In this chapter, we will rewrite the previous example. The model car “Car” is enriched with a few additional annotations. @Min – Specifies the minimum length of text string entered into this field. @Size lets you specify its length from-to. In both cases, the “message” parameter specifies the message that will be displayed on the form if the field validation fails. If you do not specify a custom message, the default template from Spring will be displayed.
The method that handles the POST request on the controller is supplemented with the @Valid annotation and an additional parameter. @Valid means that the “car” object will only be sent from the form after successful data validation. The BindingResult class object allows us to pull out specific errors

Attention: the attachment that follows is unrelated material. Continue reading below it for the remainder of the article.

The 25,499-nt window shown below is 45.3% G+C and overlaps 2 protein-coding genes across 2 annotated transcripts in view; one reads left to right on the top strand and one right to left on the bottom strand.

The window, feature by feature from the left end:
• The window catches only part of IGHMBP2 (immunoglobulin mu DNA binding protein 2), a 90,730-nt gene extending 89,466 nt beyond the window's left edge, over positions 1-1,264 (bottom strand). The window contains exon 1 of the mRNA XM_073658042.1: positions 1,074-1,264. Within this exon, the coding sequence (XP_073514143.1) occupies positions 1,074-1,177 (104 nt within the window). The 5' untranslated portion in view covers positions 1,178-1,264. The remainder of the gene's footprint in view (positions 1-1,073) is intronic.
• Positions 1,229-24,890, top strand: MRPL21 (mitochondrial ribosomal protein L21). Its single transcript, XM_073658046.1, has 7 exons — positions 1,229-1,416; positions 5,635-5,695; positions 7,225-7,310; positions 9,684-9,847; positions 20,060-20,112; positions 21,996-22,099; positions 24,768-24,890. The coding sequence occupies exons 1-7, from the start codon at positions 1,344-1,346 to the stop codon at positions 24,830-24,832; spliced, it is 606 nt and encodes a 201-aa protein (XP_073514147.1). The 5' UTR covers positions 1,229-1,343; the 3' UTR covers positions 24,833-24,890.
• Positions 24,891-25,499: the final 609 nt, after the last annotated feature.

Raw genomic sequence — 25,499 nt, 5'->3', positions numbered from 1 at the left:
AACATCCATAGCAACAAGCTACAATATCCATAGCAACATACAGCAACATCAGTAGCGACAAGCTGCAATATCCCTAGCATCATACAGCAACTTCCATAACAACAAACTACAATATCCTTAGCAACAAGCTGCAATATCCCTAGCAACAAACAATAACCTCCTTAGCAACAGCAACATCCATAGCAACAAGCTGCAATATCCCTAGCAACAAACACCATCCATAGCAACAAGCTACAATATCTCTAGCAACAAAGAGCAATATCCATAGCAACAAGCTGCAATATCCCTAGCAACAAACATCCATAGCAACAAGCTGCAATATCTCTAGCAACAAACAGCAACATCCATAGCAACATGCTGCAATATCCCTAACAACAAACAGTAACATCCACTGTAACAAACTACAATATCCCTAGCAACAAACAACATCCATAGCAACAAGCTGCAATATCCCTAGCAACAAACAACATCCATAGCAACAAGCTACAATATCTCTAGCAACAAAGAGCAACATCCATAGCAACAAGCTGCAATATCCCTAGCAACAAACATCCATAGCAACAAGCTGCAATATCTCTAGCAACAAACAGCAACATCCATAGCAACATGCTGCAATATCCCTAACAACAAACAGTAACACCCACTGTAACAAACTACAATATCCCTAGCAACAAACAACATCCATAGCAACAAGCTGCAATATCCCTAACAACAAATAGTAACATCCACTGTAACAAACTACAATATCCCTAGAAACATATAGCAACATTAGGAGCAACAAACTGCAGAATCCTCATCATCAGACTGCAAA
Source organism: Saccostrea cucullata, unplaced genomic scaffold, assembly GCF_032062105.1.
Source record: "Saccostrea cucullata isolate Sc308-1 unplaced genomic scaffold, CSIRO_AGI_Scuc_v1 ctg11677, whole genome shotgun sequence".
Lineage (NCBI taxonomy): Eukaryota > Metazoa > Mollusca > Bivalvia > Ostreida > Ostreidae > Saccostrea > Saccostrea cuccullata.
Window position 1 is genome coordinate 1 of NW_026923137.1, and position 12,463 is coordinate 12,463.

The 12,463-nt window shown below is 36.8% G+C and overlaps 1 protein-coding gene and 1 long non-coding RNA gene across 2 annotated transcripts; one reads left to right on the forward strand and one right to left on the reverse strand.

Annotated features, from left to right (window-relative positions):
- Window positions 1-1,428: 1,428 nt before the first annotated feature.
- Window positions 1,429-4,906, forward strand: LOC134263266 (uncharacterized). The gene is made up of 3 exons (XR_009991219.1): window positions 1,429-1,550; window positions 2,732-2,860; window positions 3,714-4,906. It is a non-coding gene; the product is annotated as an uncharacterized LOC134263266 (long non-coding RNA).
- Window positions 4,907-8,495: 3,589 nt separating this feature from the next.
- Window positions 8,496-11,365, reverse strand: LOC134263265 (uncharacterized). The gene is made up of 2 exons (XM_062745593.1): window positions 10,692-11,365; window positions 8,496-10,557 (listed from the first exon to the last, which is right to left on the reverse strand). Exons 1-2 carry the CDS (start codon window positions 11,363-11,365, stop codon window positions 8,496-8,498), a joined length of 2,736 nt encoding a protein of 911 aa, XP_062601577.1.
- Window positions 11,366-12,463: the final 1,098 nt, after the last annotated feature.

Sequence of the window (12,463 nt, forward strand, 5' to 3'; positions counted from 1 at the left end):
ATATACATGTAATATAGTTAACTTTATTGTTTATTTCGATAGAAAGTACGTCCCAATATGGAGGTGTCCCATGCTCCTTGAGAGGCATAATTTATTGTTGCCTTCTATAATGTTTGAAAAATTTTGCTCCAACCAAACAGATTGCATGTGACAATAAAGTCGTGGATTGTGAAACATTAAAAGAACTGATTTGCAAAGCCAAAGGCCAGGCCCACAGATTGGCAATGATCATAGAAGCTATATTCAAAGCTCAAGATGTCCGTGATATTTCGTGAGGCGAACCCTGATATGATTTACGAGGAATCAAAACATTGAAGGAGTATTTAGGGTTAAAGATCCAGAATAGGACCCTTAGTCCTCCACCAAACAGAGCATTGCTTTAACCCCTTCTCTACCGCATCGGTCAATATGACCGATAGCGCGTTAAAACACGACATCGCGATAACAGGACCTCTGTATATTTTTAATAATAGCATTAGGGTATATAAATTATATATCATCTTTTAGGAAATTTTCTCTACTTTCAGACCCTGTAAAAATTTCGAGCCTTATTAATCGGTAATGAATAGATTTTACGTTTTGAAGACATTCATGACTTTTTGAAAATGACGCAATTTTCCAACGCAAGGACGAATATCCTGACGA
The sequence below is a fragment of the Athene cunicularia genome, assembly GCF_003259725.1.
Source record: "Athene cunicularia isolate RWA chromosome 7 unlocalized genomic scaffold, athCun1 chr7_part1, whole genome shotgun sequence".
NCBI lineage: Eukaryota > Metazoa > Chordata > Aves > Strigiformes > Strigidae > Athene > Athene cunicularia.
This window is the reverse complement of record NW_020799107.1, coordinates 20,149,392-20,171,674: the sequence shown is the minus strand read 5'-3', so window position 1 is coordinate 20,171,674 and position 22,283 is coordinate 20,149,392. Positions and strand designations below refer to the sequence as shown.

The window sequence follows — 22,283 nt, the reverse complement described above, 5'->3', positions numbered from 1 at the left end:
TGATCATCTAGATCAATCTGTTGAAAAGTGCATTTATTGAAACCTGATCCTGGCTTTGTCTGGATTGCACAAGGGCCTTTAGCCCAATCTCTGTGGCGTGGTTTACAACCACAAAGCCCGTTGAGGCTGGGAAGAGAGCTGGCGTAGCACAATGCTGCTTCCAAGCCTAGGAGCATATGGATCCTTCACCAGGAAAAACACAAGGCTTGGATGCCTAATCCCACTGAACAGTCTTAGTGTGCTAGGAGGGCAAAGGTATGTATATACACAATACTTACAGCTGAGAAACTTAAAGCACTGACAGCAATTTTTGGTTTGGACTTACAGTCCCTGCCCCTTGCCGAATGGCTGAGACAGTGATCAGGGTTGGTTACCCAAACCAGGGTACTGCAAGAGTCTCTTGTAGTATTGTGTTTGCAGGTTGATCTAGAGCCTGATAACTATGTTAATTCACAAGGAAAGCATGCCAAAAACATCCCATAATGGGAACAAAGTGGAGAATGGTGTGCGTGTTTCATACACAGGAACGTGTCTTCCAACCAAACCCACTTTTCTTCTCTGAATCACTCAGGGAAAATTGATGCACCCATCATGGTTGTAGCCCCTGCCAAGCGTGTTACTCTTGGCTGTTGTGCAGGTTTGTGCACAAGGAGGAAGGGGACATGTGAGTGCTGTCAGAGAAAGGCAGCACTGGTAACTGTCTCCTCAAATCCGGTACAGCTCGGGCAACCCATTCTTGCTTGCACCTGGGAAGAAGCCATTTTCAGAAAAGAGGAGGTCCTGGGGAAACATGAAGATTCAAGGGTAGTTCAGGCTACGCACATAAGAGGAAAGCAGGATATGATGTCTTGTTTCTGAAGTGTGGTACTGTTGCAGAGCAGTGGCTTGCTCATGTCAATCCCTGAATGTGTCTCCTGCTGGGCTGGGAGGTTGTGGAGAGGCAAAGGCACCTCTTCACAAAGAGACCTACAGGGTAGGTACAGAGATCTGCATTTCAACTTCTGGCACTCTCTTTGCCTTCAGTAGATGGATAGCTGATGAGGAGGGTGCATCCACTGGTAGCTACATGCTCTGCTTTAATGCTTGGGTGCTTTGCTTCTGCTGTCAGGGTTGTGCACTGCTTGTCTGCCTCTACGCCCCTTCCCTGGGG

which appear. I do not use his ability here.
Let’s go to the JSP file of the form:
The new thing that comes up here is the tag:
<form: errors path = “brand” />
It specifies that any errors related to the field should be displayed here – and for each field
Other examples of validation annotations:
@Max – specifies the maximum string length
@NotNull – Specifies that the field cannot remain blank
@Pattern – allows you to validate using regular expressions
@NotEmpty – not empty string (with hibernate)